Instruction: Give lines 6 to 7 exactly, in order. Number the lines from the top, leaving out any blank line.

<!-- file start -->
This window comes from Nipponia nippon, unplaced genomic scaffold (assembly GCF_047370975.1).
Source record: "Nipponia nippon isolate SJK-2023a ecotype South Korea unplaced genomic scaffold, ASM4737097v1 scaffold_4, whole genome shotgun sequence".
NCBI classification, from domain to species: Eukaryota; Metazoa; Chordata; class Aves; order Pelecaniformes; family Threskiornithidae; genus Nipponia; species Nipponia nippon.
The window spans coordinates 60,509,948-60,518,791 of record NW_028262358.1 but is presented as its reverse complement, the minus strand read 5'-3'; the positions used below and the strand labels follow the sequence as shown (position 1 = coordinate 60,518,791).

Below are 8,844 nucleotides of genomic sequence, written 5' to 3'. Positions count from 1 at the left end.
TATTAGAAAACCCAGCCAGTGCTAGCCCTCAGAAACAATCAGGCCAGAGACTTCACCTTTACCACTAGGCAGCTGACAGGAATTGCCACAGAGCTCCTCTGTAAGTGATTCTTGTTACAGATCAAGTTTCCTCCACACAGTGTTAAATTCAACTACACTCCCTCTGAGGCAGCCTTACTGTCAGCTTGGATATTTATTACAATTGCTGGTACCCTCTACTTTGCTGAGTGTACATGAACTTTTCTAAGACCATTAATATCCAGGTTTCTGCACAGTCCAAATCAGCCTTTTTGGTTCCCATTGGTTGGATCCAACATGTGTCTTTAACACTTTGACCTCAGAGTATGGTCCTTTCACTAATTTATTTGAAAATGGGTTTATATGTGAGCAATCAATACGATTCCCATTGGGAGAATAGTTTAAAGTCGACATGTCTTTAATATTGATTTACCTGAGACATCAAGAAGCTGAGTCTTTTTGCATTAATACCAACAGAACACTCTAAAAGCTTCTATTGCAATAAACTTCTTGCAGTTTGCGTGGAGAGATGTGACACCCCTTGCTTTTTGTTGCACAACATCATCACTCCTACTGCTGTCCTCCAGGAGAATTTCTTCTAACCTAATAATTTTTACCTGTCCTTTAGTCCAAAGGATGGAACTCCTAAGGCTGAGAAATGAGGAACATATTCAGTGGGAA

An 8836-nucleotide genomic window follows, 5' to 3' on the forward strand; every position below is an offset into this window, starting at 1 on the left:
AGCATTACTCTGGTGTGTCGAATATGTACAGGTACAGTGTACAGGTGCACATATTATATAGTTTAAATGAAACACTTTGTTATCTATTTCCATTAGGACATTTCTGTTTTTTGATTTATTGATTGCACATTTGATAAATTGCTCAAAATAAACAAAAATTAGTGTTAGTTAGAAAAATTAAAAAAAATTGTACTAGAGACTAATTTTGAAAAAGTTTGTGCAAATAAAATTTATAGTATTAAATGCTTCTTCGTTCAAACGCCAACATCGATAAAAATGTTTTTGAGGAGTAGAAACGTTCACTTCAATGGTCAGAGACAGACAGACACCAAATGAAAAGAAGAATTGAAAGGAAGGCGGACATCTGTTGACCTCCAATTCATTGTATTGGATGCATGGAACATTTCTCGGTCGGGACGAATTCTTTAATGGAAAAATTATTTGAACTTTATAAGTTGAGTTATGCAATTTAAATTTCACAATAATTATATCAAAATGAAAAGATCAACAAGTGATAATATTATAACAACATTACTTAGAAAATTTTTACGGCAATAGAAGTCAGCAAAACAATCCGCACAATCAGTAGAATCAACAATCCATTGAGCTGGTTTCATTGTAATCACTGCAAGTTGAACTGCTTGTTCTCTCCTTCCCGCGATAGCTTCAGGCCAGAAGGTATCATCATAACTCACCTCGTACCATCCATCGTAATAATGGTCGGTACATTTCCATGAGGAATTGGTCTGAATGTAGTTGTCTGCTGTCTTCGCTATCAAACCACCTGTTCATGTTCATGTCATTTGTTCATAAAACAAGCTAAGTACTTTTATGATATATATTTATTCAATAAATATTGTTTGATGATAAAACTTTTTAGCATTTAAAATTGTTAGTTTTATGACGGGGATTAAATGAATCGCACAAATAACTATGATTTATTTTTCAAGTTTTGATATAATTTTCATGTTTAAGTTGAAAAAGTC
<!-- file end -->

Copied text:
TATTAGAAAACCCAGCCAGTGCTAGCCCTCAGAAACAATCAGGCCAGAGACTTCACCTTTACCACTAGGCAGCTGACAGGAATTGCCACAGAGCTCCTCTGTAAGTGATTCTTGTTACAGATCAAGTTTCCTCCACACAGTGTTAAATTCAACTACACTCCCTCTGAGGCAGCCTTACTGTCAGCTTGGATATTTATTACAATTGCTGGTACCCTCTACTTTGCTGAGTGTACATGAACTTTTCTAAGACCATTAATATCCAGGTTTCTGCACAGTCCAAATCAGCCTTTTTGGTTCCCATTGGTTGGATCCAACATGTGTCTTTAACACTTTGACCTCAGAGTATGGTCCTTTCACTAATTTATTTGAAAATGGGTTTATATGTGAGCAATCAATACGATTCCCATTGGGAGAATAGTTTAAAGTCGACATGTCTTTAATATTGATTTACCTGAGACATCAAGAAGCTGAGTCTTTTTGCATTAATACCAACAGAACACTCTAAAAGCTTCTATTGCAATAAACTTCTTGCAGTTTGCGTGGAGAGATGTGACACCCCTTGCTTTTTGTTGCACAACATCATCACTCCTACTGCTGTCCTCCAGGAGAATTTCTTCTAACCTAATAATTTTTACCTGTCCTTTAGTCCAAAGGATGGAACTCCTAAGGCTGAGAAATGAGGAACATATTCAGTGGGAA

An 8836-nucleotide genomic window follows, 5' to 3' on the forward strand; every position below is an offset into this window, starting at 1 on the left: